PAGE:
Dark Quadrant: Organized Crime, Big Business, and the Corruption of American Democracy
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For those who wish to gain an intimate knowledge of the nexus among organized crime, business, and politics, Dark Quadrant is a fascinating and jolting journey into the abyss. There is something for everyone--the organized crime buff, the political scientist, and most certainly, the historian who often gives short shrift to the invisible hand. Simply put, money now and forever has and will rule American politics. The evidence marshalled here proves the case beyond any doubt.
Investigative journalist Jonathan Marshall's Dark Quadrant: Organized Crime, Big Business, and the Corruption of American Democracy might be the first serious examination of the influence of moneyed interests on our elections and on public policy. . . . Marshall's unsparing history begins with Harry Truman and works its sobering way to our own time.
Corruption in government has been a problem for as long as there have been governments. Here, journalist and historian Marshall takes a look at the problem as it applies to modern American government. Few will doubt the premise that corruption has always been a factor in American politics to some extent, but the assumption has also been that it has been kept (somewhat) in check by the assiduous effort of American law enforcement. Marshall's historical examination reveals that, since the mid-twentieth century, political corruption has been widespread thanks to the efforts of organized crime and the largesse of big business. The influence of organized crime has been largely staunched, but, in recent decades, changes in laws have allowed the proliferation of corrupt cash in American government, threatening the function of modern democracy--as readers who followed the news during recent elections have seen. Marshall's detailed analysis paints a distressing picture, but hopefully also provides a useful roadmap to the idealized future envisioned by reformers seeking to genuinely drain the swamp.
A unique blend of magma-deep research, dramatic revelations, and judicious conclusions. Marshall tells some frequently gobsmacking tales while steadily keeping his eye on the larger historical context. Readers will come away with an enlarged sense of the meaning and methods of corruption--and with a fresh perspective on what makes modern America tick.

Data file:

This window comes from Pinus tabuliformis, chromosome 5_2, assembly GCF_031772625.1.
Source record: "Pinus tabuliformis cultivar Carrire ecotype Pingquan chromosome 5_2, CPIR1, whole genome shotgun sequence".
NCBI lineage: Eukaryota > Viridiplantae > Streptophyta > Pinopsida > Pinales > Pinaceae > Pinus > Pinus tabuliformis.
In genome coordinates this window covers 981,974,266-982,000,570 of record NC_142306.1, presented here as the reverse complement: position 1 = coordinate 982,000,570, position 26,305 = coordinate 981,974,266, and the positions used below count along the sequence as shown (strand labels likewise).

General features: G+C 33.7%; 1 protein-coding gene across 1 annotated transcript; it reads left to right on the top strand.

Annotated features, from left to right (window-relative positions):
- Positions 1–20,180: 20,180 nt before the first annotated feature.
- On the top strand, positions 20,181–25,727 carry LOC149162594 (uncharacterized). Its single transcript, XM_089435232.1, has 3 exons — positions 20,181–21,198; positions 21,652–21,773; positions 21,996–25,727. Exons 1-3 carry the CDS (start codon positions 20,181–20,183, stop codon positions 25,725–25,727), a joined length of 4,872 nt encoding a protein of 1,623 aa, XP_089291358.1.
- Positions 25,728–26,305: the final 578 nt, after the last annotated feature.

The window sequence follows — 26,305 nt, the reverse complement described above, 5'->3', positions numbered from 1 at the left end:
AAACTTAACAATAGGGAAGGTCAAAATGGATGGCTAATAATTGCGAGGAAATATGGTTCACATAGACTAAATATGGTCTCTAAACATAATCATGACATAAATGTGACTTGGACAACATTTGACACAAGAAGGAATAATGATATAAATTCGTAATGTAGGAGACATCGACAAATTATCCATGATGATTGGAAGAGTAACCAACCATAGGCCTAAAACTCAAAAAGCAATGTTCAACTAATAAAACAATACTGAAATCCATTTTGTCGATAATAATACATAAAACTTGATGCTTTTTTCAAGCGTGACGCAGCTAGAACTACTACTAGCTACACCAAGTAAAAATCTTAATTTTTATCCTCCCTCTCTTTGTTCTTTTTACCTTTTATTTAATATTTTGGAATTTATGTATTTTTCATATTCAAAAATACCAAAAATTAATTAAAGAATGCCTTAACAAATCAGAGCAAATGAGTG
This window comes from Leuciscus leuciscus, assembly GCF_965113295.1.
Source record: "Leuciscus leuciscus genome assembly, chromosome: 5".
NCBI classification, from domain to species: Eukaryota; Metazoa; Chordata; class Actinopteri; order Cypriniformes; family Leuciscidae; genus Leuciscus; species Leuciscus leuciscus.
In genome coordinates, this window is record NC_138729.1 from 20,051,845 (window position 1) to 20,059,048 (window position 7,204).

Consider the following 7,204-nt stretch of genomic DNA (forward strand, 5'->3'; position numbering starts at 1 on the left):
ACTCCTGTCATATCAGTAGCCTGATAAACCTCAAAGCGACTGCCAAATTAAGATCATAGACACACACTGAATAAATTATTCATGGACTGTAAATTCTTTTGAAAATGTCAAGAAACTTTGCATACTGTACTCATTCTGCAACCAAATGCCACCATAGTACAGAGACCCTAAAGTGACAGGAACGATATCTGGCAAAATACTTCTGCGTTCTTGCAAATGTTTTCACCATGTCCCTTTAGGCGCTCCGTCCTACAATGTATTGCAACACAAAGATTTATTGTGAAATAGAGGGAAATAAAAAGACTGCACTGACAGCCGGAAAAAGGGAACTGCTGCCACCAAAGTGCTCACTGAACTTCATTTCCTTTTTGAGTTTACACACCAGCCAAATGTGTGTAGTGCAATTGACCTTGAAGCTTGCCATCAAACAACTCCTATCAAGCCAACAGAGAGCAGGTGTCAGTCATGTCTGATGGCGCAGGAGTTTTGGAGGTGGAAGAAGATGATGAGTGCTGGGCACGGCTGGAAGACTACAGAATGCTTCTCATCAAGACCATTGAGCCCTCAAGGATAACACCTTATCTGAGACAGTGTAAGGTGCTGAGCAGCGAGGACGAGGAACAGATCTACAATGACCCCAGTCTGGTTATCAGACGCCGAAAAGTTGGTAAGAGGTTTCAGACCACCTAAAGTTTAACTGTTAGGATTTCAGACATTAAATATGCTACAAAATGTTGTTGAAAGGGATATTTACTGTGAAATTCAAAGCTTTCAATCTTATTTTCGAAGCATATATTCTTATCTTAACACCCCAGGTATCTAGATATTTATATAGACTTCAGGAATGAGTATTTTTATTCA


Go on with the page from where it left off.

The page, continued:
A deeply troubling history of corruption in the United States, from Truman's presidency to Trump's. Marshall charts the 'swamp' that Trump fatuously claimed he would drain, exposes the fetid reality, and warns that it is a cancer in the heart of democracy.
Jonathan Marshall's newest couldn't be more timely. As America struggles to hold together its fragile democracy, many wonder how this could be happening. Marshall skillfully reminds us that we should have seen it all coming, showing how we have ignored the 'dark quadrant' of systemic political corruption for far too long. Everyone must read the deeply researched, sobering Dark Quadrant and decide for themselves if it's finally time to get serious about corruption in America.
Jonathan Marshall, a courageous and respected investigative historian, explores our country's corruption in the latter part of the twentieth century. He then documents how corruption became more sophisticated in the twenty-first century and, via the rise of the corrupt and dishonest Donald Trump, jeopardized America's basic institutions, as well as our fundamental rights and freedoms. . . . Marshall has given America a wake-up call.
Jonathan Marshall's new book . . . effectively challenges this narrative [of a golden age of U.S. democracy] and the myth of the 'greatest generation.' The book details the largely neglected story of how well-protected criminals organized the corruption of U.S. politics and business at a national level after World War II. . . . The presidents featured in Dark Quadrant . . . ultimately governed in the interests of their corporate and mob-linked donors, betrayed democratic values, and corroded the nation's moral fabric. With a new Cold War heating up, U.S. leaders now strive to present U.S. global leadership as necessary to save the world from Russian and Chinese autocracy. Marshall's study reminds us, however, that the United States evolved after World War II as a corrupted dollarocracy. Its rhetoric about promoting democracy around the world as such rings hollow.